EC should consider paper ballots in place of EVMs: Congress2 min read . Updated: 03 Apr 2017, 08:31 PM IST
The Congress says that the Election Commission should not be an advocate for EVMs and should conduct polls to the satisfaction of all stakeholders
New Delhi: The Congress on Monday said the Election Commission is only the arbiter and not the controller of the democratic process and asked the poll body to introspect and explore possibility of shifting voting from electronic voting machines (EVMs) to the alternative system of paper ballots.
The opposition party also said that the EC should not be an advocate for EVMs and should conduct polls to the satisfaction of all stakeholders.
A major row erupted last week over a video of a VVPAT demonstration by a poll official in Madhya Pradesh where the machine attached to an EVM allegedly dispensed slips of only BJP as the opposition demanded reverting to the old ballot paper system of voting while scrapping use of EVMs. There have been demands from various parties over the efficacy of EVMs following the spectacular victory of BJP in Uttar Pradesh and of Congress in Punjab.
“The Election Commission is at best the arbiter of the democratic process, it is not the controller of the democratic process...Ultimately democracy is based on public trust and if there is a feeling of widespread distrust in the electronic voting machines, the Election Commission rather than taking a succinct stand on it, should introspect," Congress spokesperson Manish Tewari told reporters.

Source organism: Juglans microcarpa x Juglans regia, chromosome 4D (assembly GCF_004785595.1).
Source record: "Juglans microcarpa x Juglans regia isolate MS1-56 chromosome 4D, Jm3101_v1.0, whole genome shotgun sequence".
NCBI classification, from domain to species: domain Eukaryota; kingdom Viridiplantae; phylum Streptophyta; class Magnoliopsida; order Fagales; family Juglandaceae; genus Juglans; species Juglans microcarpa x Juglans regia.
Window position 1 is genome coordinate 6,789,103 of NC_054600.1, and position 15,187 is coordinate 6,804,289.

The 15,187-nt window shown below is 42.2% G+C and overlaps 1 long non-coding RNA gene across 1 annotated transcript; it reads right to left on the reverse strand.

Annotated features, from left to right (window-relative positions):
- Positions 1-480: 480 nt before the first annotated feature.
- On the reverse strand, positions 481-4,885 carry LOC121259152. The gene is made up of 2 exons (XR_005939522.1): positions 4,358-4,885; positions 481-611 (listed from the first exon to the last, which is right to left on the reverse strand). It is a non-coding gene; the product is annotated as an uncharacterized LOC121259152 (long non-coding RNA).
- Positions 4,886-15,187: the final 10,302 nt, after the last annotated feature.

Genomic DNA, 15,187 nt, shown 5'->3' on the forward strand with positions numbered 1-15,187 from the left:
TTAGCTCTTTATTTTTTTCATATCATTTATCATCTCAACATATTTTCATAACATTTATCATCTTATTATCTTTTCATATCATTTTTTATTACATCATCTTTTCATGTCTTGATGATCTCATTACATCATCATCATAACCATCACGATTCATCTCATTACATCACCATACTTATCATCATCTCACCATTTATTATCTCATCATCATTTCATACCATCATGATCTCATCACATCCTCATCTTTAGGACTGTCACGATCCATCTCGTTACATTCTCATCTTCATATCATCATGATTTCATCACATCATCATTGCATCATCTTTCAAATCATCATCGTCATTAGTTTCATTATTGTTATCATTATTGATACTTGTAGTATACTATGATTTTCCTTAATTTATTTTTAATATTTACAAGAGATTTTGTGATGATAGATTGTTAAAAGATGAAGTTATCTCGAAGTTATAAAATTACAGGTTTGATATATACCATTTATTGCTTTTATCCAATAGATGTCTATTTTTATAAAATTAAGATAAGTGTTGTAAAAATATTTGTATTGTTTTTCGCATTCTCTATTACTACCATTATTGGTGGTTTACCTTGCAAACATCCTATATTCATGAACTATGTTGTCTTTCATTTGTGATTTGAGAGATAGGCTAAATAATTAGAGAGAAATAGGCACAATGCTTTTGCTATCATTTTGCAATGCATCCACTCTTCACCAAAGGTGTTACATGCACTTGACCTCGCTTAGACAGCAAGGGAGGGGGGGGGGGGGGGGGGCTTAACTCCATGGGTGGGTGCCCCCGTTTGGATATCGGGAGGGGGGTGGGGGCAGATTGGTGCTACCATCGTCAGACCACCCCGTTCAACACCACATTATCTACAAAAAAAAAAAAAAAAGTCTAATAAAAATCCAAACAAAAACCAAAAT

He said the fact that EVMs can be tampered with is something which has been demonstrated over and over again by different stakeholders, including BJP, Congress and others. Tewari said that democracy is based upon public trust and that people and all stakeholders must have trust that the instrument of exercising their franchise and the instrument of tabulating that franchise is something which is tamper-proof.
“Now if that confidence is not there, the Election Commission does not require to become the advocate of the electronic voting machines. The Election Commission could very well turn around and say that if the stakeholders do not have confidence, yes we are ready to explore the possibility of shifting voting to the alternative system of paper ballots," he said.
The Congress leader wondered how it bothered the EC that if rather than EVMs, the voting is done on paper ballots. He said “ultimately if the stakeholders, whether rightly or wrongly, are apprehensive that these machines are being tampered upon or are capable of being done so, there is no reason for Election Commission to be defensive about it".
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Tewari said if the stakeholders of the democratic process are feeling apprehensive, whether rightly or wrongly, the Election Commission should walk the extra mile and voluntarily say that “alright if the stakeholders are not having confidence in this paradigm, we can have the next election on paper ballot. What is the difficulty with that?"